Madison



Madison\'s demand was interpreted as a prelude to war. The embargo was passed promptly by Congress, and it expired on June 1. On that date, no satisfactory solution having been offered, Madison addressed his war message to Congress. He told Congress that "our commerce has been plundered in every sea," that Britain was intent on destroying American commerce "not as supplying the wants of her enemies, which she herself supplies; but as interfering with the monopoly which she covets for her own commerce and navigation." Madison also made an allusion to British participation in recent Native American uprisings and to other "injuries and indignities ... heaped on our country." He also condemned the hostile acts of France, but recommended that action on these be postponed for the moment. Madison concluded: "We behold ... on the side of Britain a state of war against the United States, and on the side of the United States a state of peace toward Britain." He asked Congress to decide whether the United States should remain at peace under these circumstances as "a solemn question which the Constitution wisely confides to the legislative department of the government." On June 18 Madison signed a declaration of war passed by both houses of Congress.
Ironically, and unknown to Madison, Britain had in fact revoked its restrictions on American shipping on June 16. The action had come after France\'s public repeal of its decrees restricting American trade, which had supposedly been effected more than a year before. When the long-anticipated war with Britain came, the United States was ill prepared. Madison\'s warning to put the nation "into an armour" had not been heeded. The president did not possess the qualities necessary for organizing an effective war machine, and he did not quickly enough find those who did. His attempts to take a personal role in conducting the affairs of the War and Navy departments led only to ridicule.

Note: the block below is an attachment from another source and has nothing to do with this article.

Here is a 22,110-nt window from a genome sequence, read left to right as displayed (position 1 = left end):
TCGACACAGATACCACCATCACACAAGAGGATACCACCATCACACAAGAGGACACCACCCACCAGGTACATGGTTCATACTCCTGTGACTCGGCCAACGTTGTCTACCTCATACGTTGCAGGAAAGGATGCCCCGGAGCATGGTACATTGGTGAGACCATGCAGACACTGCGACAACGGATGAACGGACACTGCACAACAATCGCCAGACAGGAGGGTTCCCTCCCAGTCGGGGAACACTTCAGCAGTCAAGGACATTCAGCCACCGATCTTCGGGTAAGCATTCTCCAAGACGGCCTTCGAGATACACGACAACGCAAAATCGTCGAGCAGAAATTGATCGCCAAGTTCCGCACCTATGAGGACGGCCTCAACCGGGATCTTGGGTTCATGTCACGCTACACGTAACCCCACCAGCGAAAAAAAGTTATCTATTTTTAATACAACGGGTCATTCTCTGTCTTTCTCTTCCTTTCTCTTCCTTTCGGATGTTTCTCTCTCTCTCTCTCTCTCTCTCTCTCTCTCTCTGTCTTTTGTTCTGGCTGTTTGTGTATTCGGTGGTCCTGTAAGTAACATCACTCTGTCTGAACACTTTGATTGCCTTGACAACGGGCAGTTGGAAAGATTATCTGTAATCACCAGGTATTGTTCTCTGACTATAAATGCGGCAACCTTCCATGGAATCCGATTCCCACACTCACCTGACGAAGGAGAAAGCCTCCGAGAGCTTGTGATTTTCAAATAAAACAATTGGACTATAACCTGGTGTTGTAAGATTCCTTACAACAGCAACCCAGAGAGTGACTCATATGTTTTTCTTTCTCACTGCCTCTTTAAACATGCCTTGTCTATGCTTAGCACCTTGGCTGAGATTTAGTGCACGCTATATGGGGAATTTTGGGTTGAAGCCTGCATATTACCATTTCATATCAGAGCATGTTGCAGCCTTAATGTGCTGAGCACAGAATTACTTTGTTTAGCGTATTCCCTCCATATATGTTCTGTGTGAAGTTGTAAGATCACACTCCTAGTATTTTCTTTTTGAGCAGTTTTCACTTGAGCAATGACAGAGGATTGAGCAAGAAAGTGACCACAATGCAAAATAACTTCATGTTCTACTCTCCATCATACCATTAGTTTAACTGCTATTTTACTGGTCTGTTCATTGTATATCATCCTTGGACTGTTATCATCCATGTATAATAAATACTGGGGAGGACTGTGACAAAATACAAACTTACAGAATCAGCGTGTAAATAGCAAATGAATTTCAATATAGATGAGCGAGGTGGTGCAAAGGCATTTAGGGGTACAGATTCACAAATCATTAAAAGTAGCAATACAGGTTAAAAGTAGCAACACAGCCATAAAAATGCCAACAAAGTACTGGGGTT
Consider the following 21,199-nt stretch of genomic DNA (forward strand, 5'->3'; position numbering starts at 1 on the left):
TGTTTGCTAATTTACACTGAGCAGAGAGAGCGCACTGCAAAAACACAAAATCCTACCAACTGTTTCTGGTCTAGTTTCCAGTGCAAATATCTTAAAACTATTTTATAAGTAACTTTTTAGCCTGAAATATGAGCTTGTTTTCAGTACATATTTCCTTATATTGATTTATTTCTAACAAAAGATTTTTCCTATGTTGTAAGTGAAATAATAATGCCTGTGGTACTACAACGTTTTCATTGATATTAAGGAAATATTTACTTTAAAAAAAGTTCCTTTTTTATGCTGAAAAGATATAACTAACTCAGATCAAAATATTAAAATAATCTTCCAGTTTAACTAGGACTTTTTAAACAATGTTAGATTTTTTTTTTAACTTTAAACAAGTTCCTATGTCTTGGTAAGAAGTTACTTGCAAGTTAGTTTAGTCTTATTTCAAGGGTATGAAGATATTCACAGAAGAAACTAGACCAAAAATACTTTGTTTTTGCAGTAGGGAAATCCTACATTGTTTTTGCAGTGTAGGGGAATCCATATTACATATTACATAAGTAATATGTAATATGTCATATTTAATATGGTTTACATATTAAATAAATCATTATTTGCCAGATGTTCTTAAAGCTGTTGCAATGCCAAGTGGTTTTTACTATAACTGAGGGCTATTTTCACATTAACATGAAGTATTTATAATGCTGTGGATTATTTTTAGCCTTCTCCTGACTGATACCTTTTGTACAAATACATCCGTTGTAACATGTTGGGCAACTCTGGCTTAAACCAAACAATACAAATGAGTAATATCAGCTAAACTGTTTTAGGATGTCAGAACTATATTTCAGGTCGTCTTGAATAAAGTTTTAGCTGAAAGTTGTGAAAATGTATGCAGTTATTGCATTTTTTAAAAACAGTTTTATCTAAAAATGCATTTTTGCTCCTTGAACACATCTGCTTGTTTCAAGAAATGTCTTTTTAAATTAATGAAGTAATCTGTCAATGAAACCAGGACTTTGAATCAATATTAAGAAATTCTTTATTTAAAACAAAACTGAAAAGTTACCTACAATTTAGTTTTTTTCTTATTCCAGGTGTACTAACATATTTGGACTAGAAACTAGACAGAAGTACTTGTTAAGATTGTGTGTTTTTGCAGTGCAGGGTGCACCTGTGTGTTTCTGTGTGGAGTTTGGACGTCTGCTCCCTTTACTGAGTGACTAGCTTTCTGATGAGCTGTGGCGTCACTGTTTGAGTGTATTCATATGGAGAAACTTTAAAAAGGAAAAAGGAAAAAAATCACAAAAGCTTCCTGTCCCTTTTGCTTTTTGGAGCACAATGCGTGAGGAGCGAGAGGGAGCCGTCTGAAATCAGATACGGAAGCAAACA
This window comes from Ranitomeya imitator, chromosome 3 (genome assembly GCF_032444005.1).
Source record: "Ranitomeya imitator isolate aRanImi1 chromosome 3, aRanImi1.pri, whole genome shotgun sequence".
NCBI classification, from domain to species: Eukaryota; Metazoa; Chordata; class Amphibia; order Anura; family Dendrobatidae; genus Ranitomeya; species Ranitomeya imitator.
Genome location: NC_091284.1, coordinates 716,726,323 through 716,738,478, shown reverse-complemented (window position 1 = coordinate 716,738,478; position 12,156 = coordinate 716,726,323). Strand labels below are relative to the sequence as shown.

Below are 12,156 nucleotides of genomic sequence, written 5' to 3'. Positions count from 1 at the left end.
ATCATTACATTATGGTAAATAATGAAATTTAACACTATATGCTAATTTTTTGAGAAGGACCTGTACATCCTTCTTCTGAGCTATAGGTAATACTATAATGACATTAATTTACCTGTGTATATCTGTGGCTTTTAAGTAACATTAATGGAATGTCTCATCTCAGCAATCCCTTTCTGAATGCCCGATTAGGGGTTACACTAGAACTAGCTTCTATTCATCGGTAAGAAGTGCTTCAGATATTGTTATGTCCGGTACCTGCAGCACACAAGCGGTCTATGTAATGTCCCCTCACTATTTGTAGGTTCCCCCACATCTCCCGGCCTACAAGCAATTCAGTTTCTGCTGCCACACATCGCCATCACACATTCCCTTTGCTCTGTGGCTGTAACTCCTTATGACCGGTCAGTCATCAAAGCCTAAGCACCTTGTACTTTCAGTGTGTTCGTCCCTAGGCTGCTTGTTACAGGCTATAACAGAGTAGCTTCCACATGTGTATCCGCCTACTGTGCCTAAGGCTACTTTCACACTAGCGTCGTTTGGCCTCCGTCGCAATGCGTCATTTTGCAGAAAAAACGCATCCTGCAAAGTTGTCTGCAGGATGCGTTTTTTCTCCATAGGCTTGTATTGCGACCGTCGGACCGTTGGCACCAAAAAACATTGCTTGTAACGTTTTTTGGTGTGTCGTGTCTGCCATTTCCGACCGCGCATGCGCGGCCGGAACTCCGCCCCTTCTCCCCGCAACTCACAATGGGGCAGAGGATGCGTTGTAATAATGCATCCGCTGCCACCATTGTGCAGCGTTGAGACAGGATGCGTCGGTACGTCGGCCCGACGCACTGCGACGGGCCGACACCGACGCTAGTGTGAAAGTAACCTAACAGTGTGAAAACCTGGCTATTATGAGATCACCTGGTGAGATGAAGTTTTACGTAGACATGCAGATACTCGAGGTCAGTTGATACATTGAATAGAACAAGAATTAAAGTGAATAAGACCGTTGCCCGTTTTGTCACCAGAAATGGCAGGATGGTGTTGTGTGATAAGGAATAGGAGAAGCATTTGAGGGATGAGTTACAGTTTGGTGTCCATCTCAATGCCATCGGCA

Madison\'s efforts were also hampered by opposition to the war from various quarters. The Federalists had been against war with Britain from the start. Northerners generally showed no enthusiasm for taking over Spanish Florida. Southerners similarly regarded a conquest of Canada as merely adding to the strength of the North. Throughout the war the New England states balked at contributing their financial and military share. Northern opposition resulted in the so-called Hartford Convention, where representatives of the northeastern states seriously discussed a separate peace with Britain. The widespread lack of enthusiasm for the war, combined with early military reverses, made the presidential election of 1812 an especially hard-fought one. Madison was opposed by Governor De Witt Clinton of New York. Clinton, though a Republican, drew his support from the Federalists and from dissident members of Madison\'s own party. The war was the primary issue of the campaign. Madison was criticized for carrying on the war and was also condemned for not pursuing it more successfully. He replied by expressing a desire for peace but asking the country\'s support in a "just and necessary" war.





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